The first half of the ProPublica piece is dominated by glowing discussion of Toy Reid, a former RAND Corporation employee and East Asia political officer at the US Department of State, covering his blue collar origins and attendance at Harvard. The authors then discuss how Reid spent over a year working for the Senate HELP Committee, using a VPN to search “dispatches” on the WIV’s website from Hart Senate Office Building and his Florida home. They write, “These dispatches remain on the internet, but their meaning can’t be unlocked by just anyone. Using his hard-earned expertise, Reid believes he unearthed secrets that were hiding in plain sight.”

Plain sight is right! These “dispatches” were updates posted to the Wuhan Institute of Virology’s (WIV) homepage on the general news tab. In fact, you can go look through this whole tab here to see mundane entries ranging from a recent day reflecting on the 20th National Congress to a July post about WIV celebrating the 101st anniversary of the Party, to general updates about different trainings and publications related to the institute. Therein lies one of the fundamental problems with this piece-these were not secretive dispatches internal to the Party. These are essentially press releases meant to face outward. Yes, they are laden with mentions of comrades, references to struggles and frontlines, and key Chinese leaders, including Xi Jinping and the recently ousted Li Keqiang. They are, after all, written by Party members in a major facility of the Chinese Academy of Sciences. They are going to have this kind of language by default, especially around times like national congresses and major anniversaries.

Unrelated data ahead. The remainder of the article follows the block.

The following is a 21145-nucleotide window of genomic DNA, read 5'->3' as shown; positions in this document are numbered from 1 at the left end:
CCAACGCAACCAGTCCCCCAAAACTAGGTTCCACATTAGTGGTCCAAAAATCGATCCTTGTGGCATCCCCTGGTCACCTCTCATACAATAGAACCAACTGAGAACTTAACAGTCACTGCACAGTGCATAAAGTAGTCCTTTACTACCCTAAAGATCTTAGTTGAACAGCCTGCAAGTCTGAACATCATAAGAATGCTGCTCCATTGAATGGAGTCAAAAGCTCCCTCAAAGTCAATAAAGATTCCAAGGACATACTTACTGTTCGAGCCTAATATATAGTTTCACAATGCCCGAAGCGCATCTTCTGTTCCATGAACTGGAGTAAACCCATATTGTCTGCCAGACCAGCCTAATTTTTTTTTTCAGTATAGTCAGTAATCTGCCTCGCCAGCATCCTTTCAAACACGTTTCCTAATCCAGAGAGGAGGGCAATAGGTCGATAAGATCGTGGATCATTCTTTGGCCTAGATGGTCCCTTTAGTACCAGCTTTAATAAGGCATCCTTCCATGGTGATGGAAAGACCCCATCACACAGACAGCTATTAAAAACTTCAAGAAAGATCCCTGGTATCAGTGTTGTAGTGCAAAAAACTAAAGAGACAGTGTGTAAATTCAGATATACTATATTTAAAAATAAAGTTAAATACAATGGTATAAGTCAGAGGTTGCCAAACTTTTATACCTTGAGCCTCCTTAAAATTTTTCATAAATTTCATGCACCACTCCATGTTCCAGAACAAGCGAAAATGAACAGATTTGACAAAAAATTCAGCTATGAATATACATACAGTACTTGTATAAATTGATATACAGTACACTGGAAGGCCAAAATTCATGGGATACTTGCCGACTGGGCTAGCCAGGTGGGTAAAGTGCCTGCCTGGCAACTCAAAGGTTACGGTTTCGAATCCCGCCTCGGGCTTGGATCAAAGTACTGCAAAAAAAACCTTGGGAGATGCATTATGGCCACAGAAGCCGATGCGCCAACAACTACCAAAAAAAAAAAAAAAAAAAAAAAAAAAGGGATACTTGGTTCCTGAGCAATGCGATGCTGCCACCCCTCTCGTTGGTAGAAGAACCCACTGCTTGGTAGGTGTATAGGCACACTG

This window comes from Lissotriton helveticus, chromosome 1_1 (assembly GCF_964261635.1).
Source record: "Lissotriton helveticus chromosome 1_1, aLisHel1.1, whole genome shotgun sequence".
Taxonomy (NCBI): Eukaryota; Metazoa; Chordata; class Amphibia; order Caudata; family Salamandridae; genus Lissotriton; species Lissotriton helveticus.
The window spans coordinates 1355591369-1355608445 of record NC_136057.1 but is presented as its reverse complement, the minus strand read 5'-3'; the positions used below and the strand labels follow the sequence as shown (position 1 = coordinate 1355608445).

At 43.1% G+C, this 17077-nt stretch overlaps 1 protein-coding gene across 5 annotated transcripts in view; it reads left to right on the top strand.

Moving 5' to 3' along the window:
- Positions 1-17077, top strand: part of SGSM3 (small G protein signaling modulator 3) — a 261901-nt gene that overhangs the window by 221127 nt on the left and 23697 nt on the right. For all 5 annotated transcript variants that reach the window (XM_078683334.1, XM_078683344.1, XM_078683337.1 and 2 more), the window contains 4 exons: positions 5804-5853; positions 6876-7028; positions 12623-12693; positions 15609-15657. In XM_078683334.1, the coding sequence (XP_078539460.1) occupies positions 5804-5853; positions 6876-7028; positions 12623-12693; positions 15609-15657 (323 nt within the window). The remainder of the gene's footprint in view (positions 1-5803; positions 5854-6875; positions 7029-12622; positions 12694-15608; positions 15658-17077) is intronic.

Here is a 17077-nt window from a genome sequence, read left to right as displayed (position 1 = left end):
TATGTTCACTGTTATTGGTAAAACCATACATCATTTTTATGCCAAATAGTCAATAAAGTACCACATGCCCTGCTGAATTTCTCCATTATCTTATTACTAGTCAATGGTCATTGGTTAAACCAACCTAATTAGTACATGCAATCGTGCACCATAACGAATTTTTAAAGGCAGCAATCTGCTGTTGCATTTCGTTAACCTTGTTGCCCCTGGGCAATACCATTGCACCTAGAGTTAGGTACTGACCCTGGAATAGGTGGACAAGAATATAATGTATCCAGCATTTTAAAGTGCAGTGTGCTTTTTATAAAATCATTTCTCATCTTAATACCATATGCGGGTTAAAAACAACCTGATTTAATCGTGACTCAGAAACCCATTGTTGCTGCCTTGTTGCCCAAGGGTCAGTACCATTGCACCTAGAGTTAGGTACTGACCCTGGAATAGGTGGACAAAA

To be clear, the CCP does use euphemisms and round-about language at times to describe high-level concepts and goals. In fact, some scholars spend the bulk of their careers conducting political discourse analysis and understanding leaders’ officialease or government-speak. Some do focus on CCP party speak, which has become especially interesting in the Xi years. However, this is definitely not unique to the CCP as one can find scholars dissecting and analyzing any number of world leaders’ speeches and government lexicons. It is also important to recognize that this concept is not some niche or extremely esoteric concept known only to a few in China watching circles. Students studying Chinese politics overwhelmingly have to learn things like “crossing the river by touching the stones” or “socialism with Chinese characteristics” as a Chinese-specific form of Marxism-Leninism throughout the periods of Dengism, Three Represents, Scientific Outlook on Development, and now Xi Jinping Thought. It it core to understanding national agendas throughout different leadership periods.

However, with this comes the understanding that Party documents are laden with this kind of jargon and narrative furthering. This also is not unique to the CCP. In fact, Harry Hodgkinson wrote an entire guide in 1955 on Soviet jargon and unique meanings Communist parties give to particularly terms. While this jargon and overarching nationalistic narratives offer important context for the WIV posts, they do not represent some in-between-the-lines version of Chinese that “even native Mandarin speakers can’t really follow…” Rather, they help explain why the language in the posts seems so dramatic and nationalistic.

What’s in a Narrative?